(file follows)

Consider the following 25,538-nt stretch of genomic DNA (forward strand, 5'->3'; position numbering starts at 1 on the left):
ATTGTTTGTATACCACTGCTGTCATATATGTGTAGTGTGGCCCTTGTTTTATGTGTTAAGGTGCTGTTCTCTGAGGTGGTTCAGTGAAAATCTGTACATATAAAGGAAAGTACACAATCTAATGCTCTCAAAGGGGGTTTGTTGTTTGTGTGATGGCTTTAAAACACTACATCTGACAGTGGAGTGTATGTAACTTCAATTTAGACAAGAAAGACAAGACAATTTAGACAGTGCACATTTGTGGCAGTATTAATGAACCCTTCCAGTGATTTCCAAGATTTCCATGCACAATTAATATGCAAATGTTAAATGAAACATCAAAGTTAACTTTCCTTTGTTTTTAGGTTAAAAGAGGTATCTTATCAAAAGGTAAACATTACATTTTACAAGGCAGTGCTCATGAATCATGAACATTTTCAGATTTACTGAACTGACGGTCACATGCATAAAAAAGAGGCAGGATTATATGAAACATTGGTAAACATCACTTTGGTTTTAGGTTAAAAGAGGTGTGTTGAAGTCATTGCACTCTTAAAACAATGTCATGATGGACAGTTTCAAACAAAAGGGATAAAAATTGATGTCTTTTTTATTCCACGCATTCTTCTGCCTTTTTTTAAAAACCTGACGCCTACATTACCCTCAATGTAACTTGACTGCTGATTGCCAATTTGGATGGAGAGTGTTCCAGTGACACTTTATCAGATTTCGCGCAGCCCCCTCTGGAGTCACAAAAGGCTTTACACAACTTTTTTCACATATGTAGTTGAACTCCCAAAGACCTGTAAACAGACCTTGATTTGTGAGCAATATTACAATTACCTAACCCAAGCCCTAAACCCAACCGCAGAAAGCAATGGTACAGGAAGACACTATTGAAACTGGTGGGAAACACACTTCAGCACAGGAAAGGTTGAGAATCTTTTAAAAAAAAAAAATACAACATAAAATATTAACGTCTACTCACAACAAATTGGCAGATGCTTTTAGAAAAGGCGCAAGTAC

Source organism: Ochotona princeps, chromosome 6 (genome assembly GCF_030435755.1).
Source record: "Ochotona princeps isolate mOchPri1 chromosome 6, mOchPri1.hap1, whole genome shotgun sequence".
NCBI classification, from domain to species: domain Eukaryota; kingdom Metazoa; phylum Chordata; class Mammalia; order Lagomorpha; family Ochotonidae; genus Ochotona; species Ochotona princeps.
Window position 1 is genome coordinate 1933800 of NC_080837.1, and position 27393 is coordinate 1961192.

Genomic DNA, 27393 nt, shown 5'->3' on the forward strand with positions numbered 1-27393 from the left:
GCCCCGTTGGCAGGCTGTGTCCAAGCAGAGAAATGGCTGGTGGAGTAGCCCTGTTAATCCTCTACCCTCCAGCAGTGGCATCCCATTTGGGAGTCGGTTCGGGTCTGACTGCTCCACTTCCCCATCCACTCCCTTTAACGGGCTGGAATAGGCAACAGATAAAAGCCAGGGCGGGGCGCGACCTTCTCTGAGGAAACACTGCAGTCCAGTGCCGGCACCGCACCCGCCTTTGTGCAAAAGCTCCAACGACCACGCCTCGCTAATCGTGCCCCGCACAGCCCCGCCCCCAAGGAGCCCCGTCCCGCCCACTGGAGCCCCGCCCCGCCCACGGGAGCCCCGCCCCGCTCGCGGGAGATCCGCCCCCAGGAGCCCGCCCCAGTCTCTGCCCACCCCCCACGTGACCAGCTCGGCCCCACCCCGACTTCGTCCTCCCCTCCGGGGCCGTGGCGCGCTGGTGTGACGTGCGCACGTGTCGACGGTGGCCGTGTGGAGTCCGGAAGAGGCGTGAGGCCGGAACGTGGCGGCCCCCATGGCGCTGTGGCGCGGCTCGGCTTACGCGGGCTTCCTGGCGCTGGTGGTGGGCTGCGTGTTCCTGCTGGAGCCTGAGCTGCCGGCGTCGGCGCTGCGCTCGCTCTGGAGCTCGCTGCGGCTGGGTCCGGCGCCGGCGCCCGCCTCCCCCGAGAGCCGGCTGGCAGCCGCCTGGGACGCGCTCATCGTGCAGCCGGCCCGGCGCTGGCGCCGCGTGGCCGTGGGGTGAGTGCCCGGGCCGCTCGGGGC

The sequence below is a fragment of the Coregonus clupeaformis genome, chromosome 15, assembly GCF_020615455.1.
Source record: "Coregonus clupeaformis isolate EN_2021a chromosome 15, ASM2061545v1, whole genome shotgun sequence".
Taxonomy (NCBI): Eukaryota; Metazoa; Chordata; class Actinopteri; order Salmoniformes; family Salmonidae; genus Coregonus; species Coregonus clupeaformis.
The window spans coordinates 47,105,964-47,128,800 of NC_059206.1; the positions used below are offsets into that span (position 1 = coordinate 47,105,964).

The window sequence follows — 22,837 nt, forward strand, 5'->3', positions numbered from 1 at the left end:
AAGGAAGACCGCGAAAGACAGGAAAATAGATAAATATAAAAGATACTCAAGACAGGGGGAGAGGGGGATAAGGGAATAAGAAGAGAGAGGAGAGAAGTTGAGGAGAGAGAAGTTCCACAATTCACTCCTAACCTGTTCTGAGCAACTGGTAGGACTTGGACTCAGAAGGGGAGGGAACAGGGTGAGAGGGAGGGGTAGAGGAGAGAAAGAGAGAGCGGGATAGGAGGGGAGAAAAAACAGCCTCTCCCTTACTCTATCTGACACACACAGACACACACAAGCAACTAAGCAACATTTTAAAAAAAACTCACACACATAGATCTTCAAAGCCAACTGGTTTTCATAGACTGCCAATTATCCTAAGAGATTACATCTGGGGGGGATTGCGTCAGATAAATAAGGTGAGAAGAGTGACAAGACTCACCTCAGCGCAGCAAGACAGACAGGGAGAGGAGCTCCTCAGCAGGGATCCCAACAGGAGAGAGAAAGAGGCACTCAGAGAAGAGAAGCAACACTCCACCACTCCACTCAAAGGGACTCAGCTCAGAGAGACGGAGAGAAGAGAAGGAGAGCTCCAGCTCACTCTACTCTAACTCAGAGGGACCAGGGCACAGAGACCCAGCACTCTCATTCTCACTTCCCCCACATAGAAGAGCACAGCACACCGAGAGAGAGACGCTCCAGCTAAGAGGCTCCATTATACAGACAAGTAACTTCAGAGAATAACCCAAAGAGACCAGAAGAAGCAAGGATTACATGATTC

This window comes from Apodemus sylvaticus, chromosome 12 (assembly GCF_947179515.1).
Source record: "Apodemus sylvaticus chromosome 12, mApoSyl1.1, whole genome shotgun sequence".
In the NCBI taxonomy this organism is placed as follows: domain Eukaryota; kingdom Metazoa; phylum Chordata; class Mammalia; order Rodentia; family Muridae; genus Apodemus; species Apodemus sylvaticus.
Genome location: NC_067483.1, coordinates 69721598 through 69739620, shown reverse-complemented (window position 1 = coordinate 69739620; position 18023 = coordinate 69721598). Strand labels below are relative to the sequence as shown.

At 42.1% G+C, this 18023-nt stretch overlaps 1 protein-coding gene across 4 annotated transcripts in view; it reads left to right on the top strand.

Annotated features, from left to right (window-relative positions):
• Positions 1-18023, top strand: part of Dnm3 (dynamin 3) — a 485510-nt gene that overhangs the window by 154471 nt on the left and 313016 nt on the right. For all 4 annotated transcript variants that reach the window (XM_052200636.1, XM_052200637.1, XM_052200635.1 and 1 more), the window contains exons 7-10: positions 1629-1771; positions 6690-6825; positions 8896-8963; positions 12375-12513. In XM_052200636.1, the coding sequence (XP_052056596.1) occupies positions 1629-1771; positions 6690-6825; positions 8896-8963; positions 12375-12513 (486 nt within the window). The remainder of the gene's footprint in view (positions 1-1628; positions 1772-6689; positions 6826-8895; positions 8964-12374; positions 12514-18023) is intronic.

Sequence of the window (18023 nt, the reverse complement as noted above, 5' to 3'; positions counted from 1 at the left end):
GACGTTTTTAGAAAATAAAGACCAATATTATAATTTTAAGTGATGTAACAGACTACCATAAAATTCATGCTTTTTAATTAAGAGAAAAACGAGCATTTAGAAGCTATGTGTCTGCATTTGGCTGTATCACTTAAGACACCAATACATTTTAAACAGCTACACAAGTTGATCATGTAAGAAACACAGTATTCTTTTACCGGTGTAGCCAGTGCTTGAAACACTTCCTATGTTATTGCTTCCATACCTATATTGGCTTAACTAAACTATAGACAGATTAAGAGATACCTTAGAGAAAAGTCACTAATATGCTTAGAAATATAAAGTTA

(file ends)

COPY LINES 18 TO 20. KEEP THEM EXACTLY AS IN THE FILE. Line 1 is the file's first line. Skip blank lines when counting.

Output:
Genome location: NC_067483.1, coordinates 69721598 through 69739620, shown reverse-complemented (window position 1 = coordinate 69739620; position 18023 = coordinate 69721598). Strand labels below are relative to the sequence as shown.

At 42.1% G+C, this 18023-nt stretch overlaps 1 protein-coding gene across 4 annotated transcripts in view; it reads left to right on the top strand.

Annotated features, from left to right (window-relative positions):